High rate of consanguineous marriages as well as large families in the KSA, possibly explain the presence of unusual associations representing new syndromes and it may also explain the presence of more than one member in the family affected with hereditary renal diseases.[9],[10]

RRT was possible in the form of HD and PD; however, only two children were transplanted, outside the Kingdom. This demonstrates the difficulties facing pedia­tric nephrologists in the absence of an organized referral system to transplantation centers. In addition, there was great reluctance from the parents to donate their kidneys which was influenced by their concerns about the rest of the family as they thought that donation will have negative effect on the health of the donor.

In conclusion, our study on the epide­miology of CRF in the western area of KSA shows that the profile is similar to other parts of the Kingdom with a predominance of congenital causes. There was a considerable delay in referring CRF children to a pediatric nephrologist as well as a delay in manage­ment of preventable causes such as neurogenic bladder associated with spina bifida.

 
   References Top

1.McDonald SP, Craig JC. Long-term survival of children with end-stage renal disease. N Engl J Med 2004; 350(26):2654-62.  Back to cited text no. 1    
2.Elidrissy AT, Abdurrahman MB, Abu­Aisha H, Alsudairy R, Blyth M. CAPD in children in Saudi Arabia. Ann Saudi Med 1989; 9(1):23-6.  Back to cited text no. 2    
3.Al-Salloum. CAPD in Saudi Arabian children: ten years experience from a single center. Saudi J Kidney Dis Transplant 1997; 8(3):302-9.  Back to cited text no. 3    
4.SCOT Data. Dialysis in the Kingdom of Saudi Arabia. Saudi J Kidney Dis Transplant 2003; 14(3):406-15.  Back to cited text no. 4    
5.Al-Harbi N. Chronic renal failure in children in Asir region of Saudi Arabia. Saudi J Kidney Dis Transplant 1997; 8(3):294-7.  Back to cited text no. 5    
6.Aldrees A, Kurpad RP, Al-Sabban E, Ikram M, Abu-Aisha H. Chronic renal failure in Children in 36 Saudi Arabian hospitals. Saudi Kidney Dis Transplant Bul1991; 2(3):134-8.  Back to cited text no. 6    
7.Mattoo T, Al Mohalhal S, Al Swailem A, Al Harbi M, Mahmood MA. Chronic renal failure in children in Saudi Arabia. Ann Saudi Med 1990; 10:496-9.  Back to cited text no. 7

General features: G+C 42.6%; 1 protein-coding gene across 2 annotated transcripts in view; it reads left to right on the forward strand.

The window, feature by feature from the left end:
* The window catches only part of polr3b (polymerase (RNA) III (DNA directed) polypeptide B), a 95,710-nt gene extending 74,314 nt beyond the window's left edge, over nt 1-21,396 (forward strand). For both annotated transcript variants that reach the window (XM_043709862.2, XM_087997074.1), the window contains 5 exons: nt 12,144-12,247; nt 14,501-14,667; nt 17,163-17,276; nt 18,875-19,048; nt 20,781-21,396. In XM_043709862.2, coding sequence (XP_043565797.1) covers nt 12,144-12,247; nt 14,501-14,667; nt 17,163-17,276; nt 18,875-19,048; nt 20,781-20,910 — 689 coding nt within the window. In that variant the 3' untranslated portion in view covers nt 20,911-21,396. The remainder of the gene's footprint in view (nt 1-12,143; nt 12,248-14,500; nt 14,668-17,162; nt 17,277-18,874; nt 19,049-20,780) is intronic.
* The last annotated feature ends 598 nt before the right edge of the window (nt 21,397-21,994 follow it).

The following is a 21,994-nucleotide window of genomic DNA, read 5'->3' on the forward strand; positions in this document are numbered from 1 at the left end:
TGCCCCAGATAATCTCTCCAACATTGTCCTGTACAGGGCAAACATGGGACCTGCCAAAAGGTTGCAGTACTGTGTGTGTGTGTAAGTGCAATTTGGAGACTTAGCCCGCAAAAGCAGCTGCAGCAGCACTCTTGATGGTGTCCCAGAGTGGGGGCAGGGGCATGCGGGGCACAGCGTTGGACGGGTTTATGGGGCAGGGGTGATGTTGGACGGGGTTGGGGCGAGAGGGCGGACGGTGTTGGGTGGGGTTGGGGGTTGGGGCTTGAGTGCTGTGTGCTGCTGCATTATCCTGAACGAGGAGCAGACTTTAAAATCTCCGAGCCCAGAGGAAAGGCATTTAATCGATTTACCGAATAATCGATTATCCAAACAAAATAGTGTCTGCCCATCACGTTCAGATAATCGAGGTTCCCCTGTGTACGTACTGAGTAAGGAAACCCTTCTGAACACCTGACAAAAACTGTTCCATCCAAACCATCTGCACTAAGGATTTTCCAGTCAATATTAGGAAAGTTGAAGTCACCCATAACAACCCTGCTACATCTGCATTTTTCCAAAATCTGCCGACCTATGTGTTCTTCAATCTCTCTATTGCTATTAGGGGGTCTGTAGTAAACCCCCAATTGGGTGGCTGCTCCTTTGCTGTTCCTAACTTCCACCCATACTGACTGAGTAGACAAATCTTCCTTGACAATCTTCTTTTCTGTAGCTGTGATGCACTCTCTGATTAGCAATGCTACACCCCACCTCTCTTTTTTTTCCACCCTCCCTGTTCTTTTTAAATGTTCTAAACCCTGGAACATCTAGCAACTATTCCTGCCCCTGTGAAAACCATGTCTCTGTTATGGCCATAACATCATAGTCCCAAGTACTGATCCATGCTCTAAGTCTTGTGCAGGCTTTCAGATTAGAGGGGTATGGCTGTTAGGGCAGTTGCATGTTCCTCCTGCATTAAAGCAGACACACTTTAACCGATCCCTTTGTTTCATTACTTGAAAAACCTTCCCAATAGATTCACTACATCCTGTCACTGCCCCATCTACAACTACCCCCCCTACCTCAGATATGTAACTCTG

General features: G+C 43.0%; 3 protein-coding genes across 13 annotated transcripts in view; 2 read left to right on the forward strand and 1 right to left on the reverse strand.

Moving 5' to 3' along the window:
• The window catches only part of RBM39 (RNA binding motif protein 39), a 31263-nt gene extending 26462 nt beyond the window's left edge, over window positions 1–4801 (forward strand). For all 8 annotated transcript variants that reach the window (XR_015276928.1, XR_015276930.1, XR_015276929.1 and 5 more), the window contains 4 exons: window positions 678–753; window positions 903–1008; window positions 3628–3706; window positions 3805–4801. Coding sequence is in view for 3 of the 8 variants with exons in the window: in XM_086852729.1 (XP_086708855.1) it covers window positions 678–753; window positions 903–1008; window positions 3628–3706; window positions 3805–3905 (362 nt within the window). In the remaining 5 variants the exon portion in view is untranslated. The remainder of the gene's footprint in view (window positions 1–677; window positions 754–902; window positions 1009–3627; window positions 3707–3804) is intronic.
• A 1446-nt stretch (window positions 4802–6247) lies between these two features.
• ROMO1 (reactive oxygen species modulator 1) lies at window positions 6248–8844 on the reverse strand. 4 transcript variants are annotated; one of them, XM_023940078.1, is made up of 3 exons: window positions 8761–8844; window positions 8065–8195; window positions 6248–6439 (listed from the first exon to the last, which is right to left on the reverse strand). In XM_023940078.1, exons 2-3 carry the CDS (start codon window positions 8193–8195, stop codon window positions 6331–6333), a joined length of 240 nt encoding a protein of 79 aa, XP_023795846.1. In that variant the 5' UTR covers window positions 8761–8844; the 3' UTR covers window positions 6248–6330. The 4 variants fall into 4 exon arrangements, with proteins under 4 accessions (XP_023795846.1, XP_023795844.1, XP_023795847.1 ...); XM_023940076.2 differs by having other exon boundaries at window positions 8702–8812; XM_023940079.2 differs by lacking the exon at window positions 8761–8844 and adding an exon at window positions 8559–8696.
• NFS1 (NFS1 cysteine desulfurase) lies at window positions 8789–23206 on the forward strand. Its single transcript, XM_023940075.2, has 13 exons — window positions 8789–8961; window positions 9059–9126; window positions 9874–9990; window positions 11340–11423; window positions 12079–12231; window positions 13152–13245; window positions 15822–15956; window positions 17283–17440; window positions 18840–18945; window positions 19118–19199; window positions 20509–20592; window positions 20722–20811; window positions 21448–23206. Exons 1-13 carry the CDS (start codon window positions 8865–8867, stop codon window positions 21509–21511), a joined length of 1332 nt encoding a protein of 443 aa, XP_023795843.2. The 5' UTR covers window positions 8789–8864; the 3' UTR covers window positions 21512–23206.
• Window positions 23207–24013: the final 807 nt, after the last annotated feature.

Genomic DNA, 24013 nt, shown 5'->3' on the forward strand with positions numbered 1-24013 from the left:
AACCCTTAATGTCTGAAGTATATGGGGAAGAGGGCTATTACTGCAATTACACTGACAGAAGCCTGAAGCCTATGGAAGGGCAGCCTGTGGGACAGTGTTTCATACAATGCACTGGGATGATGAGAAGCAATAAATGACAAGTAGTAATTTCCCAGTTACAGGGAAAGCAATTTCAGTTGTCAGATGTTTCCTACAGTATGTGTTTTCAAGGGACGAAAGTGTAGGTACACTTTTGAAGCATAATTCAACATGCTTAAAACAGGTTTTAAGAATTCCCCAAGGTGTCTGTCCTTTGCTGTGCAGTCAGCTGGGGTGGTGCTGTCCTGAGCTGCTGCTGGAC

8.Al-Ghwery S, Al-Asmari A. Chronic renal failure among children in Riyadh Military Hospital. Saudi J Kidney Dis Transplant 2004; 15(1):75-8.  Back to cited text no. 8    
9.Kari JA, Farouq M, Alshaya HO. Familial hypomagnesemia with hypercalciuria and nephrocalcinosis. Pediatr Nephrol 2003; 18(6):506-10.  Back to cited text no. 9    
10.Kari JA, Bamashmous H, Lingawi S, Al­Sabban E, Akhtar M. Infantile nephrotic syndrome and congenital glaucoma. Pediatr Nephrol. 2001;16:894-7.  Back to cited text no. 10    
11.Lewis M. Report of the Paediatric Renal Registry. In: Ansell D, Feest T, eds. Renal registry report. Bristol: 1999.  Back to cited text no. 11    
12.Esbjorner E, Berg U, Hansson S. Epidemiology of chronic renal failure in children: a report from Sweden 1986-1994. Swedish Pediatric Nephrology Association. Pediatr Nephrol 1997; 11(4):438-42.  Back to cited text no. 12    
13.Aziz KM. Incidence of end-stage renal disease: magnitude of the problem of its implications. Saudi J Kidney Dis Transplant 1995; 6(3):271-4.  Back to cited text no. 13    
14.Michael IO, Gabreil OE. Chronic renal failure in children of Benin, Nigeria. Saudi J Kidney Dis Transplant 2004; 15(1):79-83  Back to cited text no. 14    
15.Seikaly MG, Ho PL, Emmett L, Fine RN, Tejani A. Chronic renal insufficiency in children: the 2001 Annual Report of the NAPRTCS. Pediatr Nephrol 2003; 18(8):796-804.  Back to cited text no. 15    

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Correspondence Address:
Jameela A Kari
King Abdul Aziz University Hospital P.O. Box 80215, Jeddah 21589
Saudi Arabia
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PMID: 17297532